marc had a standard line — a bit of a trap — that he would lead you  into (funnier to watch others go than to realize you had followed in). you might make a comment; maybe even one you thought useful. then he would start. he grew up in jersey. [fill in a few lines about the roughness of growing up in a steel town in jersey.] they had a saying back then, he’d say, that would apply to the point you’d just raised.

no shit.

familiar and biting each time (after the first, which was less pleasant). what always made it ok was the sense that he was, and wanted you to be, in pursuit of the right questions. he raised questions of distribution when everyone else was looking at average treatment effects. he was a reformed economist when the economist profession was booming. he wanted to know about implementation when everyone was looking at theoretical equations. and wanted to know about practical theory when everyone was looking at the sexy result of the moment.

we were through “pinning butterflies,” i was told indirectly by marc. categorizing of treatments or results wasn’t what we needed — we needed to explain things and try to make sense of them.

and then to do better.

some posts you are never ready to write. but some some are scratched in before you even sit down to it and some give you a sense that you shouldn’t wait. with marc, the gist sank in early, so one doesn’t have to do much work to imagine he’s still around. which is quite a good thing.

we need his voice. it’ll be missed but, as with all good teachers, it, with its gruff accent, is hardly gone.

thank you, marc. (http://www.bostonglobe.com/metro/obituaries/2014/07/29/marc-roberts-chestnut-hill-harvard-school-public-health-professor-had-global-reach-economics-teacher-and-consultant/v41p3cyjbSEjNH2YONAE6J/story.html)



adapted writing guide, a few thoughts on writing and pedagogy

i just spent some time summarizing and adapting someone else’s adaptation of someone else’s guide to writing (specifically for ethics and philosophy but many of the points apply more generally). i have attached it in case it is of use!

i am now assisting with this particular ethics course for the first time. it was therefore no longer surprising  but still unsettling that on almost every midterm i graded last week, i wrote “a thesis sentence would be helpful.” i‘ll note that this is a masters-level course. i thought about reintroducing the (as noted by a friend, colossal “In-and-Out 4-by-4 Animal Style”) sandwich as teaching tool but opted against it.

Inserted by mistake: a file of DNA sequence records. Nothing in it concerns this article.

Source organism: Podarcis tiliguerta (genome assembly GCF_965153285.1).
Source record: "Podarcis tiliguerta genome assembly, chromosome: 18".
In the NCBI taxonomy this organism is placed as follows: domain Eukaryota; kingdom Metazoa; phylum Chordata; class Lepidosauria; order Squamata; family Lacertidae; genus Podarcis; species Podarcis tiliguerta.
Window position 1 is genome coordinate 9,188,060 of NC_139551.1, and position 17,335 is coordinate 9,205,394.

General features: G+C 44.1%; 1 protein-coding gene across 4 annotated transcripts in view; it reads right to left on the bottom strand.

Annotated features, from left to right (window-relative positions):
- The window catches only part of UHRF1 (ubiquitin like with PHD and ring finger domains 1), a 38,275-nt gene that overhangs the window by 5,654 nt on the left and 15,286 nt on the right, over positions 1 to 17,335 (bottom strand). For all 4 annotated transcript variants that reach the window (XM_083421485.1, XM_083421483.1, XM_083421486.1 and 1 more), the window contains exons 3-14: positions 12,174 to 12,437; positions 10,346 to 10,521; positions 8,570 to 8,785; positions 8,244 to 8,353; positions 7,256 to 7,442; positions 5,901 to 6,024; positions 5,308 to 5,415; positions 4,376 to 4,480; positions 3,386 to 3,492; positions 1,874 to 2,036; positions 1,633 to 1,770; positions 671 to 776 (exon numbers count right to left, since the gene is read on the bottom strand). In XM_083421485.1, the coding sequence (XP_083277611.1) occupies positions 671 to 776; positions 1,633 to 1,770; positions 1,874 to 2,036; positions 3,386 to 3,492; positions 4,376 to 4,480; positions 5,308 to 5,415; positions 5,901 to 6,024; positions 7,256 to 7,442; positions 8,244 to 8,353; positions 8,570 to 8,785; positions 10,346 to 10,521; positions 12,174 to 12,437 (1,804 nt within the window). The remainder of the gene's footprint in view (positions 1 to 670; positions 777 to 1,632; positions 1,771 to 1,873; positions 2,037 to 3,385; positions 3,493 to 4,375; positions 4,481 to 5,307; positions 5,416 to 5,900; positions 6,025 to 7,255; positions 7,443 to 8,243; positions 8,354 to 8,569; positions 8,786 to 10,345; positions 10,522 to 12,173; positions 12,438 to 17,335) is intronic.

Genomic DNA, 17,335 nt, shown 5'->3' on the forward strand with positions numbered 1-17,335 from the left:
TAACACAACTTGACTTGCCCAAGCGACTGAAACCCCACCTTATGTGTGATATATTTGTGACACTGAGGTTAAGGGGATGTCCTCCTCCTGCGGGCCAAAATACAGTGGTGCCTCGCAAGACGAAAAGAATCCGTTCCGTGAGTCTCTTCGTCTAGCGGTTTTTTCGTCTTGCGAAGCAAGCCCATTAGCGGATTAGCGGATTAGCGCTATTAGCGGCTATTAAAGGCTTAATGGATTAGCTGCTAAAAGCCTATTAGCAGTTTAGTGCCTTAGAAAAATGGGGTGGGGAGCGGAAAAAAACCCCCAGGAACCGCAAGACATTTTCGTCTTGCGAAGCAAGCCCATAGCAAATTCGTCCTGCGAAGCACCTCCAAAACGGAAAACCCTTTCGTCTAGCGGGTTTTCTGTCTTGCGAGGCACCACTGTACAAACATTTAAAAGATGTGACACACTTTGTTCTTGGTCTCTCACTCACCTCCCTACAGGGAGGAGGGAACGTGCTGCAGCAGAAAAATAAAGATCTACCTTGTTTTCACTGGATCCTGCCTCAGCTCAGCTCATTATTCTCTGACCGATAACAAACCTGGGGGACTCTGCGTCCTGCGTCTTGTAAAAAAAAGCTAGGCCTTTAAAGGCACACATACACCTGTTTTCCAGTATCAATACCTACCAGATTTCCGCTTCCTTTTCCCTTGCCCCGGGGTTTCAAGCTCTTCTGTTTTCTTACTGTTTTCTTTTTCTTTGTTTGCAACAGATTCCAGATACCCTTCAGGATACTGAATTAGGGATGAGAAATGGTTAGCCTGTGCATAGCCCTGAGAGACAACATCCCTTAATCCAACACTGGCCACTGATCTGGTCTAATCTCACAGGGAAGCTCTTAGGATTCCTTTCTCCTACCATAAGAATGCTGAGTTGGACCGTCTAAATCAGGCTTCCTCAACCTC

i find it upsetting that in a school of public health – covering topics for which communication skills are ostensibly quite important – there so little direct emphasis on improving writing and public speaking.

first, for better or for worse, at least in my department, TAs do the vast majority of the grading. we generally don’t have the time (nor, ahem, the commensurate pay) to comment on writing style and grammar as well as content.

second, the writing resources at school are limited to one man. he does a great deal of good work but we can hardly assign all students to go to him before a paper is due, as in undergrad the professor could mandate that a paper went to the writing center before it was turned submitted  (where you were forced to read your paper out loud, which was both terrifying and extremely helpful).

third, the above point is all the more upsetting given the school’s cultivation of an international student body. that there are no writing resource that ESL (or, likely EnL) students can access when working on a specific paper is fairly upsetting.

fourth, i am of the firm opinion that one really learns how to write or present by having to comment on or grade good and bad writing or presentations. however, most times when i try to insert a mandatory “read your paper out loud to another student” or “grade a fellow student’s paper” into a curriculum, it is shot down for one reason or another. yes, it’s a pain. yes, students might go easy on each other. nevertheless, i still think is a good idea and a necessary component of taking good writing seriously. rating other students’ presentations seems to go over slightly better – but only slightly.

Writing for ethics_HEL2013